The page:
Fall 2007 11 Mech

Three identical strings are connected to a ring of mass m that can slide frictionlessly along a vertical pole. Each string has tension $\tau$ and the linear mass density $\sigma$. In equilibrium, all strings are in the same horizontal plane. The motion of the strings is in the vertical z-direction. We can choose coordinates x1, x2, and x3 for the three strings, with $-\infty < x_i \leq 0$ and the ring position being xi = 0. When a plane wave of a given momentum k is incident on the ring from the first string, it creates transmitted waves down the other two strings and a reflected wave on the first string:

(1)
\begin{align} z_1=\hat{f}(k)\exp{(ikx_1-i\omega t)}+\hat{g}(k)\exp{(-ikx_1-i\omega t)} \end{align}
(2)
\begin{align} z_2=\hat{h}_A(k)\exp{(-ikx_2-i\omega t)},\;\; z_3=\hat{h}_B(k)\exp{(-ikx_3-i\omega t)} \end{align}

(a) Write the set of equations of motion for the problem. Define all coefficients, e.g., $c\equiv \omega/k$.

(b) Find the reflection coefficient $\hat{g}(k)/\hat{f}(k)$.

(c) Test the correctness of your formula by considering two limits, $k \rightarrow 0$ (a very long and slow pulse) and $k \rightarrow \infty$ (a very short and fast one).

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(3)
\begin{align} \frac{\partial^2 z_i}{\partial x_i^2} = \frac{1}{c^2} \frac{\partial^2 z_i}{\partial t^2}, \;\; c=\sqrt{\frac{\tau}{\sigma}} \end{align}

Next, if $Z \exp{(-i \omega t)}$ is the vertical coordinate of the ring, then Newton’s second law implies $F = -m\omega^2 Z\exp{(-i\omega t)}$. Here the force F on the ring is the sum of the vertical components of the tension in the three strings at xi = 0:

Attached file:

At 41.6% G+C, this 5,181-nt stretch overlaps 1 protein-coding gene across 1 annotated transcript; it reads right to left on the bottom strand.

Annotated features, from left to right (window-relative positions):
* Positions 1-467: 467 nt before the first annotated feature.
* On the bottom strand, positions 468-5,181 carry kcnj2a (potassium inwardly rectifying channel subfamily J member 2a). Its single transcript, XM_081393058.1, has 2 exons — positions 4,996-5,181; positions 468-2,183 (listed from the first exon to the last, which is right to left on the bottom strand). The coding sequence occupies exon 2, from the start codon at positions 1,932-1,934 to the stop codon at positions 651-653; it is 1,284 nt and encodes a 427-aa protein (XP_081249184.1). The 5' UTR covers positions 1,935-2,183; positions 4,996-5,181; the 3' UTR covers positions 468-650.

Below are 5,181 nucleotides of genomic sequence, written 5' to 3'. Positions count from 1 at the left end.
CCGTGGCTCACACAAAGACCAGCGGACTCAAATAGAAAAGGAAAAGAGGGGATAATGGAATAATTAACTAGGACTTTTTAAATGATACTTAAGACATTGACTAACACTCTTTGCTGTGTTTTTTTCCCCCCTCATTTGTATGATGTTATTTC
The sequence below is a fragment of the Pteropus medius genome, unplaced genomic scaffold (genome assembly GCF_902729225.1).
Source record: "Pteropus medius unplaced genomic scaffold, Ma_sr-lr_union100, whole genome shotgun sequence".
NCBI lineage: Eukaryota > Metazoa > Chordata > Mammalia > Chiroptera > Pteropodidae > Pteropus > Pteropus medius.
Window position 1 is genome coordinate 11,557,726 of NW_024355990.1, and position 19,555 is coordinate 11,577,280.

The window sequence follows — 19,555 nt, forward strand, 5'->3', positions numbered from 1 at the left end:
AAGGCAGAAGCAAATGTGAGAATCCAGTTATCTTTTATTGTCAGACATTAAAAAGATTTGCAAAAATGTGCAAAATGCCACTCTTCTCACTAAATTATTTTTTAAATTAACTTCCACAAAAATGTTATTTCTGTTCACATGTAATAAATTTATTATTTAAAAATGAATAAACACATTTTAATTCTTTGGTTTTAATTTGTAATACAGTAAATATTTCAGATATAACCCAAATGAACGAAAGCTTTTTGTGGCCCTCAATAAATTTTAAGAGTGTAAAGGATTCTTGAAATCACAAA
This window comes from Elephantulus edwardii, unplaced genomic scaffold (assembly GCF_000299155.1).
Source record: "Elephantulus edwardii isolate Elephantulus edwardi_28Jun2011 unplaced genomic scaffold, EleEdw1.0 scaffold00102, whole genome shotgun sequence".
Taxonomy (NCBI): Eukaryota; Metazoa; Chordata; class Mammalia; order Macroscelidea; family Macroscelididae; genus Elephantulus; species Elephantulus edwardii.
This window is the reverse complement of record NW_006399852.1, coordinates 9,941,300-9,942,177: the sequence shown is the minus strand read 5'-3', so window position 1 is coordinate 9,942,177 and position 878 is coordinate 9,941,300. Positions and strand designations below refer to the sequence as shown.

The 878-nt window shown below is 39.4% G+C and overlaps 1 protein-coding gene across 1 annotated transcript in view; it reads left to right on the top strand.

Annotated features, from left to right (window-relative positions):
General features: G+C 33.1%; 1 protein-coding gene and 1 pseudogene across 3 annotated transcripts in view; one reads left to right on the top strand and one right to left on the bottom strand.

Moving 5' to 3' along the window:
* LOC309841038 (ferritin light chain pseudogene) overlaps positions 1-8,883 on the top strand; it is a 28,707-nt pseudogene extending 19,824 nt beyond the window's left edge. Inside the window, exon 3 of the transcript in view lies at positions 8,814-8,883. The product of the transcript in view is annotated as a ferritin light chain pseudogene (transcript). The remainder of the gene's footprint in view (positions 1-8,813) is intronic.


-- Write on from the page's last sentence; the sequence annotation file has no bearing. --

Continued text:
(4)
\begin{align} F=-\tau\sum_{i=1}^{3}\frac{\partial z_i}{\partial x_i}\bigg|_{x_i=0}=-i\tau ke^{-i\omega t}(\hat{f}-\hat{g}-\hat{h}_A-\hat{h}_B) \end{align}

(b) The continuity at the ring demands

(5)
\begin{align} Z = \hat{f}+\hat{g}=\hat{h}_A=\hat{h}_B \end{align}

Eliminating $\hat{h}_A$ and $\hat{h}_B$ from the Newton’s law for the ring, we readily obtain

(6)
\begin{align} \hat{g}(k)=-\left(\frac{k+iQ}{k+3iQ}\right)\hat{f}(k) \end{align}

where $Q\equiv\tau/mc^2$ has dimensions of inverse length. Substituting this into formulas for $\hat{h}_A$ and $\hat{h}_B$ , we have

(7)
\begin{align} \hat{h}_A(k) = \hat{h}_B(k) = \left(\frac{2iQ}{k+3iQ} \right)\hat{f}(k) \end{align}

(c) For a very long wavelength pulse, composed of plane waves for which |k| « Q, we have $\hat{g}(k)\simeq-\frac{1}{3}\hat{f}(k)$. Thus, the reflected pulse is inverted, and is reduced by a factor of 3 in amplitude. The other outgoing pulses have amplitudes $(2/3) \hat{f}$. This is consistent with the energy conservation: $1^2 = (1/3)^2 + (2/3)^2 + (2/3)^2$ (for $\omega \rightarrow 0$, the ring oscillates very slowly, and so it has no appreciable kinetic energy). Conversely, for a very short wavelength pulse, k » Q, we have perfect reflection with inversion, and no transmission. This is due to the inertia of the ring.